The action of the film really gets going when Monk, furious at the success of other Black writers who do believe in race and exploit every cliché about it to the hilt, decides to hit back at the whole publishing world by writing a fiercely satirical, irredeemably ridiculous version of these supposedly realistic novels, born of true life. There is a fine crazy scene where we see Monk writing. That is, we see him sitting at his desk, and in front him are the two badass Black guys he is inventing. We hear them speaking the dialogue he is inventing for them and making appropriate crude gestures. He has earlier defined fiction writers as authors who ‘invent little people’, but we see here that they can invent big, loud people too.

Monk has some difficulty in persuading his agent, Arthur (John Ortiz), to take 0n this extravagant book, but Arthur’s loyalty to Monk conquers his doubts. You can probably guess what happens next. The book is a huge success, taken to be an outstanding instance of what it was supposed to be mocking. Monk receives a huge advance and the movie rights attract even more money. All question of how to pay the bills for Monk’s mother’s care vanish.

There are complications, though. Monk has to make some appearances and phone calls as the person who wrote the book. No, as the person who must have written the book, the tough, streetwise mythological Black fellow who would guarantee the authenticity of the work. Monk is reluctant but settles for the role of a criminal on the run, probably a murderer. There is a very funny moment when Monk takes a phone call in Arthur’s office. He’s asked if he is Stagg R. Leigh (this is his pseudonym) and responds: ‘This is he.’ Arthur gestures at him wildly, and Monk quickly switches into proper tough-guy talk. Cut to an image of the white publisher in a New York office, much relieved after being much startled.

Meanwhile, on a separate track we know is not going to remain separate for long, Monk agrees to become a judge for a prestigious literary prize. He keeps refusing the invitation until the prize’s director tells him this is his chance to say everything he wants about every writer he doesn’t like. The judges meet on Zoom, and finally in person. They discuss books, and all have desperately conventional views of the whole process. All of them except Monk and one other. This is Sintara Golden (Issa Rae), the author of one of the bestselling ‘real-life’ race books that drove Monk crazy in the first place. In an elegant prelude to Coraline’s remark about the badge of honour, Sintara agrees with Monk most of the time, suggesting that Monk shouldn’t be so narrow-minded even when he is right. A later conversation with his brother leans this way too.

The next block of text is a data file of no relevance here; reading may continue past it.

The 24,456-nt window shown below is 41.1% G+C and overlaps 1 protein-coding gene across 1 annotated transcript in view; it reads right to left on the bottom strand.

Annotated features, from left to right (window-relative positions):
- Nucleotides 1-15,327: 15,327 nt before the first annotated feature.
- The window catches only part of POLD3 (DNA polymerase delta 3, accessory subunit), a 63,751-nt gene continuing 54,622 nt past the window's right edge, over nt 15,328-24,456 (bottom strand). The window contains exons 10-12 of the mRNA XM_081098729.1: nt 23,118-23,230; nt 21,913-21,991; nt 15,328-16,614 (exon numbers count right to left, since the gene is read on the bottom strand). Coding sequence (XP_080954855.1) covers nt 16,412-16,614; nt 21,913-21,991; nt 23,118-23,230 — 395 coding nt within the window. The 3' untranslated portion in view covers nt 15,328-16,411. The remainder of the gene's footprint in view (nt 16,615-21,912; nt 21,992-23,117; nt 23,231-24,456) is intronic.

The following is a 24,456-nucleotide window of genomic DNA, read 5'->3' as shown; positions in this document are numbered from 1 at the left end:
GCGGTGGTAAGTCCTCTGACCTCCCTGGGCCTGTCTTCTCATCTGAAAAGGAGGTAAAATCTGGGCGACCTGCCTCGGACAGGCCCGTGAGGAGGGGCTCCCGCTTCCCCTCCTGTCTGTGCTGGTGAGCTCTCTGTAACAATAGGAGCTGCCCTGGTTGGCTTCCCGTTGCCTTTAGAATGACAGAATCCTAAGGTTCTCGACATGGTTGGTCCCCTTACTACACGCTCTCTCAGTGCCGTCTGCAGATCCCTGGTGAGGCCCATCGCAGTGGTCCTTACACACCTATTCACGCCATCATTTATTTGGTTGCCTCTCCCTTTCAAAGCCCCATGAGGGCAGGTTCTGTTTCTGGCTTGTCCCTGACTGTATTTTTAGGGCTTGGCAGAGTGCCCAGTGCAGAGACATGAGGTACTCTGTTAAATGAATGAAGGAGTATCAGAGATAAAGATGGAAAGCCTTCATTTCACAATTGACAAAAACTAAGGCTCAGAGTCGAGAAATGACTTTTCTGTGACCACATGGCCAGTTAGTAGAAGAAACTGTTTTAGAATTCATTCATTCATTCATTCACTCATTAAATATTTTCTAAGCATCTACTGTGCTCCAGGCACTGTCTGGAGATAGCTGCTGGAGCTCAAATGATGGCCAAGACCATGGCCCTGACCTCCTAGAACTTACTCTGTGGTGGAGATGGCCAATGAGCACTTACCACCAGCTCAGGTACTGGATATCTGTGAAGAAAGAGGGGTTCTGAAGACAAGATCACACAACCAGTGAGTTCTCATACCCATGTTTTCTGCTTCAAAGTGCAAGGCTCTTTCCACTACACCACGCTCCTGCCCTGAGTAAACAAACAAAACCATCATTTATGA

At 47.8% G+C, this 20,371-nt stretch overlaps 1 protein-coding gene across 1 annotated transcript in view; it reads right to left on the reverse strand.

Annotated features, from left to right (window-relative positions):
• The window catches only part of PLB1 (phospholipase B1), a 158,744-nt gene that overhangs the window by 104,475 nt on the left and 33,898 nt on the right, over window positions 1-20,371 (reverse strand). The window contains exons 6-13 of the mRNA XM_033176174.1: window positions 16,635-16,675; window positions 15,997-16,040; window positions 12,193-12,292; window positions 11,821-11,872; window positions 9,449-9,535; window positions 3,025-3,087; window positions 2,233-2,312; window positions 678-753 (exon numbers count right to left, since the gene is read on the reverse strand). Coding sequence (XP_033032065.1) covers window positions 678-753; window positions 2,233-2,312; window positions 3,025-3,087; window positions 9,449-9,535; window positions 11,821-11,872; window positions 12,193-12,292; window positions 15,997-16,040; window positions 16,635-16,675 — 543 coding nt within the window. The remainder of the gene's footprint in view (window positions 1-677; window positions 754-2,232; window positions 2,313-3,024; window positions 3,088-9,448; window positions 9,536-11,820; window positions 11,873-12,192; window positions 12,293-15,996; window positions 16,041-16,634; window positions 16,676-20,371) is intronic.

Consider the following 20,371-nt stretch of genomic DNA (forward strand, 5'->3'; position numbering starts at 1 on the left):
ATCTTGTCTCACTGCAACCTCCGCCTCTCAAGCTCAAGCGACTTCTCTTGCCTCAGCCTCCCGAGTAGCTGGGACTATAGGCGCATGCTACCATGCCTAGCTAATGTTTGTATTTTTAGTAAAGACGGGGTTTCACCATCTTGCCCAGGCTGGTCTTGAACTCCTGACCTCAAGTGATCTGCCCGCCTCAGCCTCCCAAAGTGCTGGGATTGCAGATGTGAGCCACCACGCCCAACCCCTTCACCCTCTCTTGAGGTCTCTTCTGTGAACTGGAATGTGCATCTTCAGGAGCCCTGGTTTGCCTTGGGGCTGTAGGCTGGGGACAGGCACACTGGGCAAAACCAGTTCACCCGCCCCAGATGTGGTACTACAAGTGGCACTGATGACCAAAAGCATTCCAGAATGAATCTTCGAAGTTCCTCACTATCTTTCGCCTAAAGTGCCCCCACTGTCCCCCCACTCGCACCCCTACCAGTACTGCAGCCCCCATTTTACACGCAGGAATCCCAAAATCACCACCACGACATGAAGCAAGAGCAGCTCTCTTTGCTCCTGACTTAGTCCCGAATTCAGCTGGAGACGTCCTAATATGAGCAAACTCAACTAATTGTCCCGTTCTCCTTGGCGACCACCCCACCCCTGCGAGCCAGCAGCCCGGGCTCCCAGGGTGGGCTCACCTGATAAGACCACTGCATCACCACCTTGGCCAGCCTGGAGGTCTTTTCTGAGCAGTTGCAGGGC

And then comes the coup we weren’t sure we should be hoping for. Monk’s attack on the genre is nominated for the famous prize. Monk has to judge Stagg R. Leigh. He doesn’t for a moment think, in this company, of saying he is Stagg R. Leigh. But then the book wins. Monk and Sintara voted against it, but were outnumbered by the three other judges. There is a virtuoso meta-conclusion to the movie. The story leaps out of the scene of the prize presentation into a conversation about what should happen in the movie made of the story we have been watching. Monk wants it to end without a conclusion. The prospective director says that won’t do. Monk suggests a romantic ending – Monk is reconciled with Coraline – but the director doesn’t like it. Monk then proposes a raid by the police on the presentation ceremony, prompted by the imaginary criminal life of Stagg R. Leigh and his still being on the loose. Much shooting, many deaths. The director thinks this is perfect. Of course it’s only a movie.

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Vol. 46 No. 8 · 25 April 2024

Michael Wood, writing about Cord Jefferson’s film American Fiction, notes many references to American greats – Ralph Waldo Emerson, Thelonious Monk, Walt Whitman – but passes over the narrator’s use of the pseudonym Stagg R. Leigh (LRB, 21 March). This is a nod to the legendary African-American gangster Stagger Lee, immortalised in a song covered by everyone from Mississippi John Hurt and Cab Calloway to Bob Dylan, Neil Sedaka, the Clash, Taj Mahal and – in a terrifying version – Nick Cave.

Adam Lechmere
London SE23